Is It Dead? What’s The Deal With Actual Privacy With Stephen Cavey And Gary LaFever
Data breaches are happening more than ever, and it’s up to companies to start taking data privacy seriously. The eyes have it! And by “it,” we mean visibility into what you’re doing. These days, the security of all your data is always at risk, whether in transit or at rest. So, is privacy dead? The short answer is not really, but the longer answer is… sort of? Kind of? Tune into today’s episode to discover what that means for consumers and businesses!
Join Eric Kavanagh as he interviews two experts: Stephen Cavey, CEO at Ground Labs and Gary LaFever, Co-CEO & General Counsel at Anonos. Learn why you should get serious, not just about data security but governance as well. Start protecting your data today!
[00:00:39] Eric: Yours truly here on the road dialing in from the Reuters NEXT conference in New York City, which has been fascinating. I saw JP Gorman, the CEO of Morgan Stanley, speak. He talked about Twitter, China, finances, the future, and the consequences of having a decade of free money, which we’re seeing. He did not talk too much about privacy so that’s what we will talk about on this show. We’re going to talk about privacy, what it means, and how you can enact policies that enable privacy around data. It is a big deal.
Someone tongue in cheek said, “Is privacy dead?” No, but it is hanging on by a thread in certain situations. Third–party cookies are apparently going to go away. That’s an interesting development, which is going to be a very significant challenge for marketers everywhere and everyone, quite frankly. That’s going to be a big deal. It’s going to change how you market. Privacy is important. It’s certainly important in highly regulated environments.
If you look at the EU, for example, and the rules and regulations they have, it’s pretty strict about where that data can go and who can see that data, personally identifiable information in particular but let’s be honest. You are being watched all the time. Your phone is a spy. Your phone is tracking you wherever you go. There is a story about how a bunch of apps were still tracking you even though you told them not to track you.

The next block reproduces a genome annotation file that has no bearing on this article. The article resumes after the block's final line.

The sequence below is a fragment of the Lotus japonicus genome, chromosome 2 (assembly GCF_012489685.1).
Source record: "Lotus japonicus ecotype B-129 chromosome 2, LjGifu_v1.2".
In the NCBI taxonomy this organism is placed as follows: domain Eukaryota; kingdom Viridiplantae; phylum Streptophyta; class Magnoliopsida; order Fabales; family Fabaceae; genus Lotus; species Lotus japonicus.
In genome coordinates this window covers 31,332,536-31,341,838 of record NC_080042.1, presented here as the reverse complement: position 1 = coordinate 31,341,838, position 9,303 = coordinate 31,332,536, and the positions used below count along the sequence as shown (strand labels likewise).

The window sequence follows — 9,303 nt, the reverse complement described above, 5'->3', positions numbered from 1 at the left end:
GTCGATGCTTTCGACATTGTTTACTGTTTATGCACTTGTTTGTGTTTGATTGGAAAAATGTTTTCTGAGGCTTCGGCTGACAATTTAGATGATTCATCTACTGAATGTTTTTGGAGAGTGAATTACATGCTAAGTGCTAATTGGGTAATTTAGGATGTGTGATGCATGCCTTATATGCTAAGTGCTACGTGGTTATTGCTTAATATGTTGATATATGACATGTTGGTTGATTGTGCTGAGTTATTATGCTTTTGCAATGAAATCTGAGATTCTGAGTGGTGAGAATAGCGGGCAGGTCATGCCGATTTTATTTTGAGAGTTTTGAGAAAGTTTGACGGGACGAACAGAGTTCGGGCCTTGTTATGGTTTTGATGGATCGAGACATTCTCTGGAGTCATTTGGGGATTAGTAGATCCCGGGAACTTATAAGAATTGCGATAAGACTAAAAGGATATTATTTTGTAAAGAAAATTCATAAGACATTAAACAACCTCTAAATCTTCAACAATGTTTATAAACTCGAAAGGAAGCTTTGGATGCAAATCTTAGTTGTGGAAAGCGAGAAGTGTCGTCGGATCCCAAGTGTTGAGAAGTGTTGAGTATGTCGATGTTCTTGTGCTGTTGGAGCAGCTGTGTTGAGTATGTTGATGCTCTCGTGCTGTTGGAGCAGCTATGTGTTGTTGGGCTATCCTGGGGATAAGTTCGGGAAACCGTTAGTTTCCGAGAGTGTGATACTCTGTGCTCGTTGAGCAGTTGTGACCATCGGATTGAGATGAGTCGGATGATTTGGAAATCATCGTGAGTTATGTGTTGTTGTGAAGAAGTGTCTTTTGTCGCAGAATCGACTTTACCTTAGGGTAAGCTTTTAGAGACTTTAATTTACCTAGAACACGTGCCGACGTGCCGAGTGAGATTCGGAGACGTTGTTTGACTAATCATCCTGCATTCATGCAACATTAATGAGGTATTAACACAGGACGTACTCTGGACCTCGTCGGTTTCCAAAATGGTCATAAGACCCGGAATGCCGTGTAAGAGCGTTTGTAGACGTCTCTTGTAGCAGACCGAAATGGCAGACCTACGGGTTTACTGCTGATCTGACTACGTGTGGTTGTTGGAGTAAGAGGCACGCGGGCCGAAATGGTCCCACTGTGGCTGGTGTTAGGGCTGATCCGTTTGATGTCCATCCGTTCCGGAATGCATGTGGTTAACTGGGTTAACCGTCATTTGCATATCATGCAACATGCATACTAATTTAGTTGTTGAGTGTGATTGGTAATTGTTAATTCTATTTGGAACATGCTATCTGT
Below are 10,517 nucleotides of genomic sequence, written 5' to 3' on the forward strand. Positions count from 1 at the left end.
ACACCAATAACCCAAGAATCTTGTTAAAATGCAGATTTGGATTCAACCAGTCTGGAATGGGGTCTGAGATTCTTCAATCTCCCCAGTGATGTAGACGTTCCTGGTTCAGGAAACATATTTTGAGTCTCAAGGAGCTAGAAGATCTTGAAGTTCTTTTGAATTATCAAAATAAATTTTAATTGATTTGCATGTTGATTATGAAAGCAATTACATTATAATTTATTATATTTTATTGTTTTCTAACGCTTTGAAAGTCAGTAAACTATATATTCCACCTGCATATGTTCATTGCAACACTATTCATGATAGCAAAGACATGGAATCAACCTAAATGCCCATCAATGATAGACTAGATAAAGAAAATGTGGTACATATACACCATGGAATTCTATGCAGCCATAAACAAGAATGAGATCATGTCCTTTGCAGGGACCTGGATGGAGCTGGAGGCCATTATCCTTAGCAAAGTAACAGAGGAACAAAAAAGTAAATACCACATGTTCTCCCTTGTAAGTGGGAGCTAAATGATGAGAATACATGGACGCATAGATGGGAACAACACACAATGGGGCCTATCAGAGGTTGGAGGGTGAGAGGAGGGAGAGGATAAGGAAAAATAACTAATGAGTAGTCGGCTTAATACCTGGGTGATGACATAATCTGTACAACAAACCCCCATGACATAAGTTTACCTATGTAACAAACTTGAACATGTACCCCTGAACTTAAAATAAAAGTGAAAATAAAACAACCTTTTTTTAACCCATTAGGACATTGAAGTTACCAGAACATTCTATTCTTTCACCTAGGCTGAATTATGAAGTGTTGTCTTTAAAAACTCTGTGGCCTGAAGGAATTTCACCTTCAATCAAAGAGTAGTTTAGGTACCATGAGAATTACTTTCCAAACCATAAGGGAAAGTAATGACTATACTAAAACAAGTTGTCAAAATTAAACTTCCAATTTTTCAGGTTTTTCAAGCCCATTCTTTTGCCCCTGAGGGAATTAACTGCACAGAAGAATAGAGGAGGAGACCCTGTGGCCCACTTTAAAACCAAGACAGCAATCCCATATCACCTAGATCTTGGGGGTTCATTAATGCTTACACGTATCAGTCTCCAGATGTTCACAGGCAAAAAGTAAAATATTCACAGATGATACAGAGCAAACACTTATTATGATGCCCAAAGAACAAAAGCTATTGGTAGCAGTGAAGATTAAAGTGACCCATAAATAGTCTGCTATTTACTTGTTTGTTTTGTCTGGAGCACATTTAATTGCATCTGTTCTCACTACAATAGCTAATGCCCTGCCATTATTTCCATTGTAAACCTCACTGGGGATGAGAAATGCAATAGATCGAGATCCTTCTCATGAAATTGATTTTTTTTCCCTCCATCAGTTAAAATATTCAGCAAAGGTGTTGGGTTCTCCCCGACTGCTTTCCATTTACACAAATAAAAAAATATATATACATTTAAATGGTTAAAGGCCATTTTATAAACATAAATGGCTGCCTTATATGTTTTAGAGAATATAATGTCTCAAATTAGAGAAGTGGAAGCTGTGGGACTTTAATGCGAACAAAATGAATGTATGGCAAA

Truth be told, these things are difficult to achieve. It’s difficult programming from an engineering perspective to design truly bulletproof systems that are deeply and enduringly protecting your data. It’s hard to do. We’re going to talk to two guests. Gary LaFever is out here from Anonos. Gary, that’s an interesting company you’ve got here. Tell us about what you’re doing and how you fit into the privacy space.
[00:02:26] Gary: Eric, thank you. I appreciate the opportunity. Anonos is a company I’m a Cofounder of. It combines 2 of my backgrounds and 2 of my passions. Believe it or not, one is the law and the other one is technology. I started with an Accenture background in computer science and then practiced for ten years with a big firm, Hogan Lovells. I saw that while these two silos try to help one another, they rarely can communicate. It’s all about that intersection between law and technology so people can make use of their data.
[00:02:55] Eric: That’s pretty interesting stuff. I’m a fascinated person as regards the law. I’ve always wondered. You practice law. It’s an interesting term. You practice medicine too, which means you’re always getting better at it. When you look at the nexus of laws and things like privacy, you have governance and policies. What’s interesting and exciting about the world of data and information systems these days is that we can have real policies baked into information systems that have teeth.
Years ago, you could either give access or not give access. That was about the only string you had to pull whereas now, we can have policies that are tied to LDAP, an active directory, or something like that sense your role and then give you role-based access to things. We have come a long way in the last few years. What do you think about that?